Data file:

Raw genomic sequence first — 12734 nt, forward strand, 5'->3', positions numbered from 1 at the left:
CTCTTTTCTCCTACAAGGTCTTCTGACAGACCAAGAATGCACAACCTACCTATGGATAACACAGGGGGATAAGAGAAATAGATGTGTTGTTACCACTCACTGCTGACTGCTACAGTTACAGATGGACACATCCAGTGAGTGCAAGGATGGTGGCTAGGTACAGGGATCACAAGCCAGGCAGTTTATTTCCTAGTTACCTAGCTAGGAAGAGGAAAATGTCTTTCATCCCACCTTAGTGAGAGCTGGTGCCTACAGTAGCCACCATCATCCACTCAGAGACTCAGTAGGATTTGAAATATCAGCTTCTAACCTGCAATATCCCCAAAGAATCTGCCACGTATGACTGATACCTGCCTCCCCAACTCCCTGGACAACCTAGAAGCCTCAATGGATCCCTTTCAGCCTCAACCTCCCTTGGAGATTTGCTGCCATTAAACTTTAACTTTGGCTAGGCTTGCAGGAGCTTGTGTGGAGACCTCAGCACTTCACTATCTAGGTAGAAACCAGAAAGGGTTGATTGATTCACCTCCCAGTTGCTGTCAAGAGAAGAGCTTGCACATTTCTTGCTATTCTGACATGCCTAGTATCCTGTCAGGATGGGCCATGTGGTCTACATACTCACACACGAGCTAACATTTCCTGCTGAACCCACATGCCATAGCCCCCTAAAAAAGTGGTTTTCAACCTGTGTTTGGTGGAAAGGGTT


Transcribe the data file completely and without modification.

Raw genomic sequence first — 12734 nt, forward strand, 5'->3', positions numbered from 1 at the left:
CTCTTTTCTCCTACAAGGTCTTCTGACAGACCAAGAATGCACAACCTACCTATGGATAACACAGGGGGATAAGAGAAATAGATGTGTTGTTACCACTCACTGCTGACTGCTACAGTTACAGATGGACACATCCAGTGAGTGCAAGGATGGTGGCTAGGTACAGGGATCACAAGCCAGGCAGTTTATTTCCTAGTTACCTAGCTAGGAAGAGGAAAATGTCTTTCATCCCACCTTAGTGAGAGCTGGTGCCTACAGTAGCCACCATCATCCACTCAGAGACTCAGTAGGATTTGAAATATCAGCTTCTAACCTGCAATATCCCCAAAGAATCTGCCACGTATGACTGATACCTGCCTCCCCAACTCCCTGGACAACCTAGAAGCCTCAATGGATCCCTTTCAGCCTCAACCTCCCTTGGAGATTTGCTGCCATTAAACTTTAACTTTGGCTAGGCTTGCAGGAGCTTGTGTGGAGACCTCAGCACTTCACTATCTAGGTAGAAACCAGAAAGGGTTGATTGATTCACCTCCCAGTTGCTGTCAAGAGAAGAGCTTGCACATTTCTTGCTATTCTGACATGCCTAGTATCCTGTCAGGATGGGCCATGTGGTCTACATACTCACACACGAGCTAACATTTCCTGCTGAACCCACATGCCATAGCCCCCTAAAAAAGTGGTTTTCAACCTGTGTTTGGTGGAAAGGGTT